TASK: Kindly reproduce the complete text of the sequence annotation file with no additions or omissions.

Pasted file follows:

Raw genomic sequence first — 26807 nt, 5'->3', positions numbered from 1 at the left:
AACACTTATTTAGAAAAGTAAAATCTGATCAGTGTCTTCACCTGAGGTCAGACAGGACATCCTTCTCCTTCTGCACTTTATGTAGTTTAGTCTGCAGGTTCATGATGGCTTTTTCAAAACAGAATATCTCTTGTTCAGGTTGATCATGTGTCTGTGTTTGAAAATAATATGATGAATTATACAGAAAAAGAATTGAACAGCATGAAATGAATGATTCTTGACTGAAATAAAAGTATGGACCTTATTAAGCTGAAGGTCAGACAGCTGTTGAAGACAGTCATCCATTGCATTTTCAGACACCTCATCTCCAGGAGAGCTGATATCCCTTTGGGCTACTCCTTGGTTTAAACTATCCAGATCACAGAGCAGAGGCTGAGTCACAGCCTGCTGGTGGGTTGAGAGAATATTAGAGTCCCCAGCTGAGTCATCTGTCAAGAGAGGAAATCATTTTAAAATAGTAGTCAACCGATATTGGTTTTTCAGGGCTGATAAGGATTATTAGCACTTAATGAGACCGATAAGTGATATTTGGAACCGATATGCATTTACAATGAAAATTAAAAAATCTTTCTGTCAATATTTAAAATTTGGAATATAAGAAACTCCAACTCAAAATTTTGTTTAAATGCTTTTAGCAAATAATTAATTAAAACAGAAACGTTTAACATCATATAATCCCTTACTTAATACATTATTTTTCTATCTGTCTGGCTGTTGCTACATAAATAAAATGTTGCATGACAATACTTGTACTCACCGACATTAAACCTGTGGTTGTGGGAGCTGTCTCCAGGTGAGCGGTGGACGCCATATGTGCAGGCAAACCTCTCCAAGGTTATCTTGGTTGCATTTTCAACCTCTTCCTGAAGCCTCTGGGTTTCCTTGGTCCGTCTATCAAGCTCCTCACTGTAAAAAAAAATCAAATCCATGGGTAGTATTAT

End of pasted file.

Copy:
Raw genomic sequence first — 26807 nt, 5'->3', positions numbered from 1 at the left:
AACACTTATTTAGAAAAGTAAAATCTGATCAGTGTCTTCACCTGAGGTCAGACAGGACATCCTTCTCCTTCTGCACTTTATGTAGTTTAGTCTGCAGGTTCATGATGGCTTTTTCAAAACAGAATATCTCTTGTTCAGGTTGATCATGTGTCTGTGTTTGAAAATAATATGATGAATTATACAGAAAAAGAATTGAACAGCATGAAATGAATGATTCTTGACTGAAATAAAAGTATGGACCTTATTAAGCTGAAGGTCAGACAGCTGTTGAAGACAGTCATCCATTGCATTTTCAGACACCTCATCTCCAGGAGAGCTGATATCCCTTTGGGCTACTCCTTGGTTTAAACTATCCAGATCACAGAGCAGAGGCTGAGTCACAGCCTGCTGGTGGGTTGAGAGAATATTAGAGTCCCCAGCTGAGTCATCTGTCAAGAGAGGAAATCATTTTAAAATAGTAGTCAACCGATATTGGTTTTTCAGGGCTGATAAGGATTATTAGCACTTAATGAGACCGATAAGTGATATTTGGAACCGATATGCATTTACAATGAAAATTAAAAAATCTTTCTGTCAATATTTAAAATTTGGAATATAAGAAACTCCAACTCAAAATTTTGTTTAAATGCTTTTAGCAAATAATTAATTAAAACAGAAACGTTTAACATCATATAATCCCTTACTTAATACATTATTTTTCTATCTGTCTGGCTGTTGCTACATAAATAAAATGTTGCATGACAATACTTGTACTCACCGACATTAAACCTGTGGTTGTGGGAGCTGTCTCCAGGTGAGCGGTGGACGCCATATGTGCAGGCAAACCTCTCCAAGGTTATCTTGGTTGCATTTTCAACCTCTTCCTGAAGCCTCTGGGTTTCCTTGGTCCGTCTATCAAGCTCCTCACTGTAAAAAAAAATCAAATCCATGGGTAGTATTAT